Which financial structures work best for regenerative agriculture?

By Oliver Morrison

- Last updated on GMT

Image: Getty/Thomas Barwick
Image: Getty/Thomas Barwick

Related tags Finance regenerative agriculture

Current protests from farmers around the world demanding respite from a host of factors from climate change policies, red tape to crop prices arguably highlight the need for more effective financing structures.

Which work best? It is question tackled by Daniele Cesano, CEO of the start-up LandPrint, which has launched an agro-environmental rating system attempting to de-risk investments in regenerative farming.

As the planet grapples with “the alarming realities of climate change, biodiversity loss, and resource depletion”, he explained, calls are rising for the shift toward regenerative agriculture.

In the absence of a formal and standardised definition, Cesano defines regenerative agriculture as that which “serves to restore our natural capital, simultaneously promoting superior yield and increased profitability for farmers.” Instead of agonising over defining it, he stressed, “our efforts would be better spent establishing the minimum acceptable environmental quality standards for a farm”.

LandPrint is therefore committed to developing a robust, science-based protocol that leverages digital technologies to measure these standards on a scalable level across millions of hectares. “The defining of these acceptable standards ideally sits with corporations or government bodies and should encompass considerations such as water quality, biodiversity, soil health, and carbon stocks in forests and soils,” he explained. “These are the basic environmental assets a farm need to preserve to ensure competitive productivity over a long term.”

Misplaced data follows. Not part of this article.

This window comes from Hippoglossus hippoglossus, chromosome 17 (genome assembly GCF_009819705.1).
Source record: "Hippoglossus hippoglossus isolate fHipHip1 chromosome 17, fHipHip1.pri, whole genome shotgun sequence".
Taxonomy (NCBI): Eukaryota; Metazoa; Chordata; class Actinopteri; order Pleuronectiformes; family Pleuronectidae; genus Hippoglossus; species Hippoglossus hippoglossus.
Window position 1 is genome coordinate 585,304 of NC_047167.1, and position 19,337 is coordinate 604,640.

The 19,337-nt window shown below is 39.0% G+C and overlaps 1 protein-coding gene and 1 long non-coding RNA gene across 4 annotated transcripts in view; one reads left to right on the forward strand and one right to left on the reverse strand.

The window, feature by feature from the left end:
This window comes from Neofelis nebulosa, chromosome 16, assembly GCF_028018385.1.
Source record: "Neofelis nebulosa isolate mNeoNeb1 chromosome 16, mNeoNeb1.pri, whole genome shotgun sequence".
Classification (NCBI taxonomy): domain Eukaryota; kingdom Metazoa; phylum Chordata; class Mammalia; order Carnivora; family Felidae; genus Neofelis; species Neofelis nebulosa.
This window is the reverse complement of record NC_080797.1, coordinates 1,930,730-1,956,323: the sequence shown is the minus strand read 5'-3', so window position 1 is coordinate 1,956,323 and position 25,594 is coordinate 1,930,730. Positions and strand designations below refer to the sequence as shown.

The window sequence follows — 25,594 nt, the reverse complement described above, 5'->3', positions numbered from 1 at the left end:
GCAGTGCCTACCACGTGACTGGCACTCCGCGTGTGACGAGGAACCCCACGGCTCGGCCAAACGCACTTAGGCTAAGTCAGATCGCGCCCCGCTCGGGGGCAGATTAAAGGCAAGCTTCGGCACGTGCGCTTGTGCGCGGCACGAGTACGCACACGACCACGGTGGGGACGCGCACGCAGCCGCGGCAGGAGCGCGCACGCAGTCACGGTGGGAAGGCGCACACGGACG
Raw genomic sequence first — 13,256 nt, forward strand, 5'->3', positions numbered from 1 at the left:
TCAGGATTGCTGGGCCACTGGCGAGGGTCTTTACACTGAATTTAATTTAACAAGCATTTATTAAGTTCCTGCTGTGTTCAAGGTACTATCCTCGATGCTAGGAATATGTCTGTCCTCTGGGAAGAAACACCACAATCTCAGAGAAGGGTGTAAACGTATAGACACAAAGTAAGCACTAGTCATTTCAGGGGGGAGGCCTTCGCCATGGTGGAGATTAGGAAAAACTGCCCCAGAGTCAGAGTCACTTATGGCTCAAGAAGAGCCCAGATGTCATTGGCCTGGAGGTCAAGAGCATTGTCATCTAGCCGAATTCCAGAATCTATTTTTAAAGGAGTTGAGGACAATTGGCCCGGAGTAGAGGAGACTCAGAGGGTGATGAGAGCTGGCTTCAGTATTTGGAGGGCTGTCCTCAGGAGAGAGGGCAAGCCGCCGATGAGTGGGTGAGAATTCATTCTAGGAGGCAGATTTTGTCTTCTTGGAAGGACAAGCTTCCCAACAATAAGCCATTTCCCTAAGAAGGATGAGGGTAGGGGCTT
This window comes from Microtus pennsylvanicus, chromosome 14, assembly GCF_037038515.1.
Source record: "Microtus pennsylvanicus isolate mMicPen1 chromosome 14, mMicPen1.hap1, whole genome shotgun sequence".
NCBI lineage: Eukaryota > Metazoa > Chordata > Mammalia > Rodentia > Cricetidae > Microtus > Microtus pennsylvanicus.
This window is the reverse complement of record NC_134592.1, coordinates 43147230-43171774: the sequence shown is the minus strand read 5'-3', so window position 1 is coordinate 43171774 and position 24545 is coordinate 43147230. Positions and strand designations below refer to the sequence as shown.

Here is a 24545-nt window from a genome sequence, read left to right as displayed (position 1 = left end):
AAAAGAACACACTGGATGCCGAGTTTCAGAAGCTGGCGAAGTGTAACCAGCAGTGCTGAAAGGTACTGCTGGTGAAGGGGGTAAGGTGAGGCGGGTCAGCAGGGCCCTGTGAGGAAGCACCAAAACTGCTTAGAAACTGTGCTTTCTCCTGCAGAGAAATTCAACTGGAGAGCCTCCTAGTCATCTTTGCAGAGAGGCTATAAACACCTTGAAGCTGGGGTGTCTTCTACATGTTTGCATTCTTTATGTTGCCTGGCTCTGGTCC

Traditional farming practices, meanwhile, are often deeply entrenched, said Cesano. “Shifting towards regenerative agriculture requires not just changes in farming techniques and specialised technical support, but also considerable financial outlays in the process.”

There is an understanding that the costs associated with this transition should not be solely borne by farmers – but should be shared by the main players in food value chains including, trading companies, food and beverage corporations, financial institutions, government programmes and ultimately consumers.

Cesano and his team has developed a quantitative environmental assessment framework (called LandPrint) based on soil health, water, carbon and biodiversity to link investment avenues - including personal investments, traditional loans, customized loans, green bonds, environmental credit mechanisms, optimised pricing models and financial partnerships - to regenerative agriculture outcomes.

The idea of the analysis​ is to “outline a general structure to bring more clarity on the way in which the sector is evolving to finance the restructuring of our food system,” he said.

LandPrint CEO Daniele Cesano at last year's World Agri-Tech Summit in Dubai

For example, as food and beverage corporations embark on ambitious global environmental initiatives we are witnessing a surge in outcome-based frameworks and innovative systems. These outcomes might include increased soil health, carbon sequestration, biodiversity enhancement, and water resource management. But the precise business model for demonstrating corporate compliance is “still evolving and remains somewhat unclear”, Cesano warned.

Meanwhile, each financial structure has its pros and cons. For instance, customised loans for producers wanting to take up more sustainable agricultural and livestock production practices remain only moderately accessible for farmers who still bear all the transition risks if there is no lower interest rate, which may limit their scalability.

Green bonds have “galvanised” a formidable global movement of institutional investors, capital market participants, and policymakers committed to creating funding solutions for a sustainable future. Environmental outcome-based pricing is also gaining momentum and proving effective in supporting practice adoption. One of the first companies to implement it was the sportswear company PUMA through its Environmental Profit and Loss​ account. But both sectors face significant technical challenges, making them only moderately accessible for farmers and moderately efficient in their scaling impact.